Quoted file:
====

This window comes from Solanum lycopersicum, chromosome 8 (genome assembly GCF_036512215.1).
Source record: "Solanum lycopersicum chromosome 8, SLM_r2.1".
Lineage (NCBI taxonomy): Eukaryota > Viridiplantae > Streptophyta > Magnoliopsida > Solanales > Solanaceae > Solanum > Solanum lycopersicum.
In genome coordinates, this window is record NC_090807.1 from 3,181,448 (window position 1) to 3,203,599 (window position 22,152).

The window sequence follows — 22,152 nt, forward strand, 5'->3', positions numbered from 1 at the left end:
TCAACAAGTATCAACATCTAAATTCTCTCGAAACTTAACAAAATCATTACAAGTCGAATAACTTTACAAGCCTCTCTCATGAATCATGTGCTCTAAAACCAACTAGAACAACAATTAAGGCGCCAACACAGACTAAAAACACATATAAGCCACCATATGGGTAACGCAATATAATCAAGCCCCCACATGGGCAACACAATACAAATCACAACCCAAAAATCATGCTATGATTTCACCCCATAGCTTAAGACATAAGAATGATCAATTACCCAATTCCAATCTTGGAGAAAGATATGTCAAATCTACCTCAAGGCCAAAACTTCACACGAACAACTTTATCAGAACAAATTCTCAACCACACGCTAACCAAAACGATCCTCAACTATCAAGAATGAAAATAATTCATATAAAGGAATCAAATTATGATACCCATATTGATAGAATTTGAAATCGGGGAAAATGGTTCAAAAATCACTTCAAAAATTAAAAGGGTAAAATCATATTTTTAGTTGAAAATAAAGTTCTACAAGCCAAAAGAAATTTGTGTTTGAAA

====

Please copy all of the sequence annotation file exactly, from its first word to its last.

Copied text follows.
This window comes from Solanum lycopersicum, chromosome 8 (genome assembly GCF_036512215.1).
Source record: "Solanum lycopersicum chromosome 8, SLM_r2.1".
Lineage (NCBI taxonomy): Eukaryota > Viridiplantae > Streptophyta > Magnoliopsida > Solanales > Solanaceae > Solanum > Solanum lycopersicum.
In genome coordinates, this window is record NC_090807.1 from 3,181,448 (window position 1) to 3,203,599 (window position 22,152).

The window sequence follows — 22,152 nt, forward strand, 5'->3', positions numbered from 1 at the left end:
TCAACAAGTATCAACATCTAAATTCTCTCGAAACTTAACAAAATCATTACAAGTCGAATAACTTTACAAGCCTCTCTCATGAATCATGTGCTCTAAAACCAACTAGAACAACAATTAAGGCGCCAACACAGACTAAAAACACATATAAGCCACCATATGGGTAACGCAATATAATCAAGCCCCCACATGGGCAACACAATACAAATCACAACCCAAAAATCATGCTATGATTTCACCCCATAGCTTAAGACATAAGAATGATCAATTACCCAATTCCAATCTTGGAGAAAGATATGTCAAATCTACCTCAAGGCCAAAACTTCACACGAACAACTTTATCAGAACAAATTCTCAACCACACGCTAACCAAAACGATCCTCAACTATCAAGAATGAAAATAATTCATATAAAGGAATCAAATTATGATACCCATATTGATAGAATTTGAAATCGGGGAAAATGGTTCAAAAATCACTTCAAAAATTAAAAGGGTAAAATCATATTTTTAGTTGAAAATAAAGTTCTACAAGCCAAAAGAAATTTGTGTTTGAAA